1. Filip Says:

    Why do you compare the relative performance increase from the last generation, and not the actual performance? As far as I know, Firefox 4 could have won because Firefox 3 was really slow. Also, you should point out that V8 only tests Javascript performance, and not anything that really matters, such as rendering speed.

    Also, nowhere in the article does it say which Chrome version you are using. I think you are confusing Chrome 10 and Chrome 11. Chrome 10 has the 66% speed increase that you mention, but the current beta of Chrome (that you link to at the top of the article!) is version 11.

    Overall it is a very subpar article by Technologizer standards.

  2. yoann bohbot Says:

    What about startup speeds. How fast does firefox start. When one tab crashes does it save the rest?

    I agree with filip about the speed.

    I like both browsers but chrome has the leading advantage because the program itself is super snappy, firefox isn’t.

  3. Wally SirFatty Says:

    Been using Chrome for a couple years, never going back.

  4. Rob Says:

    You award a point to Chrome because it has a beta available now and not to Firefox 4 which, as you note parenthetically, has a beta available now?

    I agree with Filip, too, that the performance comparison is flawed.

    The prose does a good job of explaining what you like and dislike, but the scoring leaves a lot to be desired.

    I’m looking forward to FF4 because I want improvements, I’m addicted to FF as customized by the many extensions I use, and I don’t want Google looking over my shoulder constantly.

  5. The_Heraclitus Says:

    I updated to Chrome 10.0.648.127 and there is no difference in speed. Also, the changes with the tabs doesn't exist on mine. Maybe it isn't the version this article talks about.

  6. Reynaldo Rivera Says:

    Even if a turtle is 600% faster today than it was yesterday, it will NOT beat me in a bike race, especially if I got a new bike that is 66% faster than my old bike.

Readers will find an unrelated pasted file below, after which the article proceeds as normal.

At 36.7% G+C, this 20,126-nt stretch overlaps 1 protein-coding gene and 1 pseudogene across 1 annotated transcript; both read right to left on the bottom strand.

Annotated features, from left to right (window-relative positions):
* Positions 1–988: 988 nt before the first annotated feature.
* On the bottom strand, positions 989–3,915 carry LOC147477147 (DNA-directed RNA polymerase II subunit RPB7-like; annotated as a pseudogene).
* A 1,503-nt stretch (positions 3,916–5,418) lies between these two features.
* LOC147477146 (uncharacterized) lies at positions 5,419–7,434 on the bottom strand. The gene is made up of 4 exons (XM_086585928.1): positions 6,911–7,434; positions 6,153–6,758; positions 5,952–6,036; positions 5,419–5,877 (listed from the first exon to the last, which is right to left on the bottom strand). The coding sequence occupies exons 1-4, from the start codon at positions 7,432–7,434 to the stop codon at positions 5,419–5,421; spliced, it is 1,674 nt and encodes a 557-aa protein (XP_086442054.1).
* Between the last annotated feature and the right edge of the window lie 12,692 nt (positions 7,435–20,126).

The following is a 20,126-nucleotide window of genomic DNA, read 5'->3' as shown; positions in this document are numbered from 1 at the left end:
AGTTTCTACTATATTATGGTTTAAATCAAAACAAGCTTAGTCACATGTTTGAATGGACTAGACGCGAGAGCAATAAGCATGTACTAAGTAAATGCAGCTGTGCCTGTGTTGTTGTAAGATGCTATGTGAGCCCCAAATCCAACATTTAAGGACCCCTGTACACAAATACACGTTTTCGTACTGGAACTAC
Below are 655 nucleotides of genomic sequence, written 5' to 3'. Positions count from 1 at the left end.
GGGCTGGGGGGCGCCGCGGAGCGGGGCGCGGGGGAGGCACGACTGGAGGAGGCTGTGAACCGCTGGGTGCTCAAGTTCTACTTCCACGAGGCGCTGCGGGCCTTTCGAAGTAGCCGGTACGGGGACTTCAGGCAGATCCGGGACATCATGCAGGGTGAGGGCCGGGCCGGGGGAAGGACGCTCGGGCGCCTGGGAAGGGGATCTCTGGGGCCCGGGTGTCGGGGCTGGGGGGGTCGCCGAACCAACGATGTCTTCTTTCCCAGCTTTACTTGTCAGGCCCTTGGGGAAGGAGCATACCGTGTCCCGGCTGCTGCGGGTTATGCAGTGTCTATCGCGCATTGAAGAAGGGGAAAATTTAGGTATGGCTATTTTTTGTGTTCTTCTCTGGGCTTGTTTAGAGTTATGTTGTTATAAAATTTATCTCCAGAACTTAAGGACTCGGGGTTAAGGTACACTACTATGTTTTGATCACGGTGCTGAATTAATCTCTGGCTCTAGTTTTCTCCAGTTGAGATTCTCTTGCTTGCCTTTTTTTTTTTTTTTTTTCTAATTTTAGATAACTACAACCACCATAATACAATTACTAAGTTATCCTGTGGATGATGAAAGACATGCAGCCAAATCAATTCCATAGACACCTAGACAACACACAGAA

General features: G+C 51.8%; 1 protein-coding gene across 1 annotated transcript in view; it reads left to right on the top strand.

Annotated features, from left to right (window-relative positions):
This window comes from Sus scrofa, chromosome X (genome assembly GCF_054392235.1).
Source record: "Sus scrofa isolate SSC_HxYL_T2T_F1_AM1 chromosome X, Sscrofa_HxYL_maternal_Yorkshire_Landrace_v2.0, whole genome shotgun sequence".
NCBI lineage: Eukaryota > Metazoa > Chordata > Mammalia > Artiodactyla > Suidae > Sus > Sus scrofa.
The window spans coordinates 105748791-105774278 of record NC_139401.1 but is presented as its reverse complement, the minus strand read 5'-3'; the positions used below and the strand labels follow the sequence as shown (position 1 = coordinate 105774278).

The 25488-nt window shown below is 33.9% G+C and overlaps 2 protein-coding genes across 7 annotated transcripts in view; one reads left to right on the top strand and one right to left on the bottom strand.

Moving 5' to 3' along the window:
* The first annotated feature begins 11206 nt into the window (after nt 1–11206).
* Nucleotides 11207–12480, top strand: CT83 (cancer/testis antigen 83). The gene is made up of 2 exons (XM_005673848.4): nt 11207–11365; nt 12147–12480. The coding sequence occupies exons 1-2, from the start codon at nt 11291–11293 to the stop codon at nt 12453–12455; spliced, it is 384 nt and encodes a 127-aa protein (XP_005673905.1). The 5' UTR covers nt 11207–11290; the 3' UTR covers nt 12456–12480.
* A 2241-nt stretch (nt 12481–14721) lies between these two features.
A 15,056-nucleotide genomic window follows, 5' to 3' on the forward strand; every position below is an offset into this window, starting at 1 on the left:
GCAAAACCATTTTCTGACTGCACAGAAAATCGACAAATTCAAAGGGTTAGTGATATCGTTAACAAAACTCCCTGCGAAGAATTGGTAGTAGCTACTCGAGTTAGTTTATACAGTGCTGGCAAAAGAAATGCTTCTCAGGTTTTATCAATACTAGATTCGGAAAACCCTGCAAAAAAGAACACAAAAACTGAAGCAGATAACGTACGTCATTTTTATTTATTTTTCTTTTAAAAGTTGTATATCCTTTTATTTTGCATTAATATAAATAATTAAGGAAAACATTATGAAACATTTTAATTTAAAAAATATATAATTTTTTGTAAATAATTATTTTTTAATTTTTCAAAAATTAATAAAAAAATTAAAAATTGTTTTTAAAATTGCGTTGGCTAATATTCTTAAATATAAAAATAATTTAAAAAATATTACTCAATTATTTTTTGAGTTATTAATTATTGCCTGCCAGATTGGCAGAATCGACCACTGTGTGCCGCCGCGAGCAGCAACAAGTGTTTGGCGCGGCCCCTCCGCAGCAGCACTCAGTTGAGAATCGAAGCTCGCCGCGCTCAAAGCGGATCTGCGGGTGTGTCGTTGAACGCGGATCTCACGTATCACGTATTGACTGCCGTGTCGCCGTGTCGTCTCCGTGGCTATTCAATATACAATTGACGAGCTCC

Percentages mean nothing, what are the hard numbers?

  7. lothinator Says:

    Well, on a relatively fast computer, javascript speed is hardly noticeable on most sites. What's more noticeable is stability. In the Stability camp, Chrome wins hands-down. As far as speed, Chrome still feels faster to me. Plus it syncs with my CR-48.

  8. @MeltingIce Says:

    I think http://arewefastyet.com/ is the best measure of comparisons between browsers. Overall, Chrome is still the snappiest all around from my personal experience.

  9. @brunopanara Says:

    Quite a biased overview. All of the things you award points for are available in Chrome as well, feels like you never tried it :(

  10. dholyer Says:

    I an using two computers, one is not Net connected, but still needs a web browser. On this web connected PC I have both Firefox and Chrome.

    Chrome may be faster at loading web pages, but Firefox has more features that I use. And I am always surfing the plug in or add on charts.

    I let everyone else use chrome but I still use Firefox.

    The only flaw in Firefox is it is a little less html coding correctly loading and Chrome is getting better at it. As for speed this net connected PC is only a 1.4gig clock, but tthe other is over clocked to 3gig to do video on. So I do not count on this one to break any records so speed is not that important to me. I'm still happy with the fact it is DSL connected at 1.6 megabits /second at least thats what the net speed tests show for this 1.5Mbits line.

  11. cbarnes Says:

    I use both browsers for different reasons, including Safari. After all, they are all free and useful in their own ways. Hey it's a new era and nobody should use just one browser, that's so 2008!

  12. Joe Essig Says:

    I use both, and I for some reason prefer how firefox looks. Just in my opinion. I don't like how chrome tries to fit so many things into one area, I like how firefox does it. But sometimes I'll use chrome because it definitely is faster.

  13. Nishank Says:

    Ever since I've used chrome, it's been really annoying to use any other browser.. This article isn't comparing the two to each other, it's comparing them to their previous versions.. according to that Firefox 4 obviously wins as Firefox 3 is prehistorically old!

  14. @AtbattCares Says:

    It just seems as if Chrome ( http://www.softwarecrew.com/2011/05/google-chrome… )is playing catch up with download security(IE has had it since its last release). Don't get me wrong, Chrome is awesome but, other than the speech to text feature, it is all catch up from what is out there right now.

  15. Sheridan Berry Says:

    Between the two, I prefer Chrome. I love the extensions and add-ons of Chrome. And I even like it since I can personalize the google chrome theme.